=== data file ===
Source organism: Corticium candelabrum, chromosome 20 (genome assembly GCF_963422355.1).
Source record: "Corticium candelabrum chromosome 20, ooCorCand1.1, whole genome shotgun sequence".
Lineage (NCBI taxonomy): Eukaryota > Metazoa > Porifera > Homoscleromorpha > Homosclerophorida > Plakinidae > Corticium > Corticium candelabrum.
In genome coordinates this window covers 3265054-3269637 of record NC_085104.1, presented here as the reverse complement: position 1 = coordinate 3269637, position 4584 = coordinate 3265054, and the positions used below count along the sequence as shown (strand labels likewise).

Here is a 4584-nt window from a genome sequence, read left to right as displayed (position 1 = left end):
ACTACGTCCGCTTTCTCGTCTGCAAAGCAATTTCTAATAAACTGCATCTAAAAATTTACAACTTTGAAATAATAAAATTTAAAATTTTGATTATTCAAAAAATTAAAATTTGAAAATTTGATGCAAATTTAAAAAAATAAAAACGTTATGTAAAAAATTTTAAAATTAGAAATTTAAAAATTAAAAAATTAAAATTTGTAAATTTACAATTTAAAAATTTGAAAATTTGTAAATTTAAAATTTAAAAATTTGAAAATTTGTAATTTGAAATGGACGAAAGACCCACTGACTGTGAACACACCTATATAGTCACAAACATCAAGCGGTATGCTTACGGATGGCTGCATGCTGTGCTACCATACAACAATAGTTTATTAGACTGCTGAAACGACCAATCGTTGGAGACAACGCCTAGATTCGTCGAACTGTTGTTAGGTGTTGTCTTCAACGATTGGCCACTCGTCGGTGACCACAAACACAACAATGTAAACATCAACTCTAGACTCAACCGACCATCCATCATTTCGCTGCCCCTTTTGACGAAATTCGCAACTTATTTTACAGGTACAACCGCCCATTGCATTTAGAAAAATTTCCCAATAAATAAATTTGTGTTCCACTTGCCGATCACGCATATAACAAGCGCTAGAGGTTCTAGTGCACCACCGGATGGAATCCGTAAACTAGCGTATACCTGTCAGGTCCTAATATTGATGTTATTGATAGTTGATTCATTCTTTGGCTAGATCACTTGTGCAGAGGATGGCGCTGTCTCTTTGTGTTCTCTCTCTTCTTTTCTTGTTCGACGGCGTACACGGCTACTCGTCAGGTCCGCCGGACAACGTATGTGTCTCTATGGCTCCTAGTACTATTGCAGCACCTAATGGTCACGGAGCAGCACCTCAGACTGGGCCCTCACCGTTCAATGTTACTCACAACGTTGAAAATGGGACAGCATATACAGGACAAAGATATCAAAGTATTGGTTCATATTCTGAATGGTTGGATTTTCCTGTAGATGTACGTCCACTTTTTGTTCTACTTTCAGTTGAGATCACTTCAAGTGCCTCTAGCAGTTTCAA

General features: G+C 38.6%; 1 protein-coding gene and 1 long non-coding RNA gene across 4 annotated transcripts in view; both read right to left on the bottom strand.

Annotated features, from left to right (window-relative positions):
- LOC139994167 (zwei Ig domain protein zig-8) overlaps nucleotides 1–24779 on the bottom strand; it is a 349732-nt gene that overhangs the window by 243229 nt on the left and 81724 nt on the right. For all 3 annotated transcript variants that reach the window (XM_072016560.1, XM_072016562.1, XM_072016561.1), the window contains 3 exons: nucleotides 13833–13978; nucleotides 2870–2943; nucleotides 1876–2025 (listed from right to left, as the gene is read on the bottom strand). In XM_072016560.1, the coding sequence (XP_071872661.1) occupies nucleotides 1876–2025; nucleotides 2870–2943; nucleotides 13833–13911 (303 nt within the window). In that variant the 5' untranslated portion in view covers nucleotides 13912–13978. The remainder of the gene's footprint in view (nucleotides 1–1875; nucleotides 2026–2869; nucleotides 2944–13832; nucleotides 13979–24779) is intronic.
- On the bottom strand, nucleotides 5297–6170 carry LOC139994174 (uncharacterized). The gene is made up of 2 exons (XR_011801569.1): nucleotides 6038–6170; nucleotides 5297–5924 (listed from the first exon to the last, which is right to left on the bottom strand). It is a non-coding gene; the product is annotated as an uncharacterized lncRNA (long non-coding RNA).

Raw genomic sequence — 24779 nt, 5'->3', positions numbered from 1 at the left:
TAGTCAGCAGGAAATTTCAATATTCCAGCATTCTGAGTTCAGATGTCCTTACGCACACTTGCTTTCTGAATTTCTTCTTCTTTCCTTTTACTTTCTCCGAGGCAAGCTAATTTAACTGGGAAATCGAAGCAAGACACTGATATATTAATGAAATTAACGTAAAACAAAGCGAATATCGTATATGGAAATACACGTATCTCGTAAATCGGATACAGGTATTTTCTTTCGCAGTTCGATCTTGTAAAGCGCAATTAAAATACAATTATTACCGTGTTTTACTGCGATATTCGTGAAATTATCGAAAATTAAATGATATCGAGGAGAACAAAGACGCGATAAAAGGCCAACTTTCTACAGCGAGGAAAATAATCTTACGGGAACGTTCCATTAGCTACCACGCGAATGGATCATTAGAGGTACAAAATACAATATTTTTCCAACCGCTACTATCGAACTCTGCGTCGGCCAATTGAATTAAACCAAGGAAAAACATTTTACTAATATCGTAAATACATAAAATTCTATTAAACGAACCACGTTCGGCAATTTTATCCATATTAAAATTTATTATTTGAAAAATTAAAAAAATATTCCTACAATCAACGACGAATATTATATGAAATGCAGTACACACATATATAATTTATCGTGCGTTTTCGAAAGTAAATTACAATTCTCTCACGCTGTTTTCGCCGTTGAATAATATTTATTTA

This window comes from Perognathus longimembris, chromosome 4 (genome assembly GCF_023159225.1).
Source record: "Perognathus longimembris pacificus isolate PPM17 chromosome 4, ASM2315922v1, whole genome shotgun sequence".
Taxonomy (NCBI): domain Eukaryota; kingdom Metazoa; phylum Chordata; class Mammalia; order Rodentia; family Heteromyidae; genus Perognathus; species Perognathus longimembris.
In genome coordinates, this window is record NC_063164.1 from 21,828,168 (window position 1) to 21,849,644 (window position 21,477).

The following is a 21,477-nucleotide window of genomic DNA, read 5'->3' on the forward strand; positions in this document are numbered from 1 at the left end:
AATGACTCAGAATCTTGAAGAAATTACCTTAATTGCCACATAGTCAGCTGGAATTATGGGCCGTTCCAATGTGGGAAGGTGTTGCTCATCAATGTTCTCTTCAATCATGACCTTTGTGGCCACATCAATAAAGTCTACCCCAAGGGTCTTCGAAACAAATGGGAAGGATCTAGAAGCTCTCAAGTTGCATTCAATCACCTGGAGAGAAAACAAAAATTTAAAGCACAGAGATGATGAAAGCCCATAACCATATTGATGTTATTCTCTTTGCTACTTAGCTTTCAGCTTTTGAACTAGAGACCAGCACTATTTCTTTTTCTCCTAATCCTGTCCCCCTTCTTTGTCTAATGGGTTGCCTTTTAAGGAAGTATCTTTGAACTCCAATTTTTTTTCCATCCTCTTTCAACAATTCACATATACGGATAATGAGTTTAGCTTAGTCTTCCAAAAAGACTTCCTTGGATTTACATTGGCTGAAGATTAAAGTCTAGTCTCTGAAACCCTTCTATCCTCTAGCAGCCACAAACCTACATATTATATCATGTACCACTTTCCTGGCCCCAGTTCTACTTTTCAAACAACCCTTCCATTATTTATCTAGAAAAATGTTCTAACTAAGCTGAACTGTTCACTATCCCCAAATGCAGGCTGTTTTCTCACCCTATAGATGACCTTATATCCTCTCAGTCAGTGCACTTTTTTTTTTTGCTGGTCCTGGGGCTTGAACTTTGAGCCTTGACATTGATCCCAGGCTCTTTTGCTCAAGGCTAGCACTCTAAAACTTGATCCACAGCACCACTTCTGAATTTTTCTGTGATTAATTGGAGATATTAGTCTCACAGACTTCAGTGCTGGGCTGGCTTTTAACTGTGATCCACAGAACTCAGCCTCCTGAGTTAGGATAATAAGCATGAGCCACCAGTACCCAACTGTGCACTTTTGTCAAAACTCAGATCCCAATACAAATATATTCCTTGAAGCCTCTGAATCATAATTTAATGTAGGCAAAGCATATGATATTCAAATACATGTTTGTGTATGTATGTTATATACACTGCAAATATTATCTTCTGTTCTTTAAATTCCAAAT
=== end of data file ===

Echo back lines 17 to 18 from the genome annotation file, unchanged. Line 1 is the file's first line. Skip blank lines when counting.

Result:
The following is a 21,477-nucleotide window of genomic DNA, read 5'->3' on the forward strand; positions in this document are numbered from 1 at the left end:
AATGACTCAGAATCTTGAAGAAATTACCTTAATTGCCACATAGTCAGCTGGAATTATGGGCCGTTCCAATGTGGGAAGGTGTTGCTCATCAATGTTCTCTTCAATCATGACCTTTGTGGCCACATCAATAAAGTCTACCCCAAGGGTCTTCGAAACAAATGGGAAGGATCTAGAAGCTCTCAAGTTGCATTCAATCACCTGGAGAGAAAACAAAAATTTAAAGCACAGAGATGATGAAAGCCCATAACCATATTGATGTTATTCTCTTTGCTACTTAGCTTTCAGCTTTTGAACTAGAGACCAGCACTATTTCTTTTTCTCCTAATCCTGTCCCCCTTCTTTGTCTAATGGGTTGCCTTTTAAGGAAGTATCTTTGAACTCCAATTTTTTTTCCATCCTCTTTCAACAATTCACATATACGGATAATGAGTTTAGCTTAGTCTTCCAAAAAGACTTCCTTGGATTTACATTGGCTGAAGATTAAAGTCTAGTCTCTGAAACCCTTCTATCCTCTAGCAGCCACAAACCTACATATTATATCATGTACCACTTTCCTGGCCCCAGTTCTACTTTTCAAACAACCCTTCCATTATTTATCTAGAAAAATGTTCTAACTAAGCTGAACTGTTCACTATCCCCAAATGCAGGCTGTTTTCTCACCCTATAGATGACCTTATATCCTCTCAGTCAGTGCACTTTTTTTTTTTGCTGGTCCTGGGGCTTGAACTTTGAGCCTTGACATTGATCCCAGGCTCTTTTGCTCAAGGCTAGCACTCTAAAACTTGATCCACAGCACCACTTCTGAATTTTTCTGTGATTAATTGGAGATATTAGTCTCACAGACTTCAGTGCTGGGCTGGCTTTTAACTGTGATCCACAGAACTCAGCCTCCTGAGTTAGGATAATAAGCATGAGCCACCAGTACCCAACTGTGCACTTTTGTCAAAACTCAGATCCCAATACAAATATATTCCTTGAAGCCTCTGAATCATAATTTAATGTAGGCAAAGCATATGATATTCAAATACATGTTTGTGTATGTATGTTATATACACTGCAAATATTATCTTCTGTTCTTTAAATTCCAAAT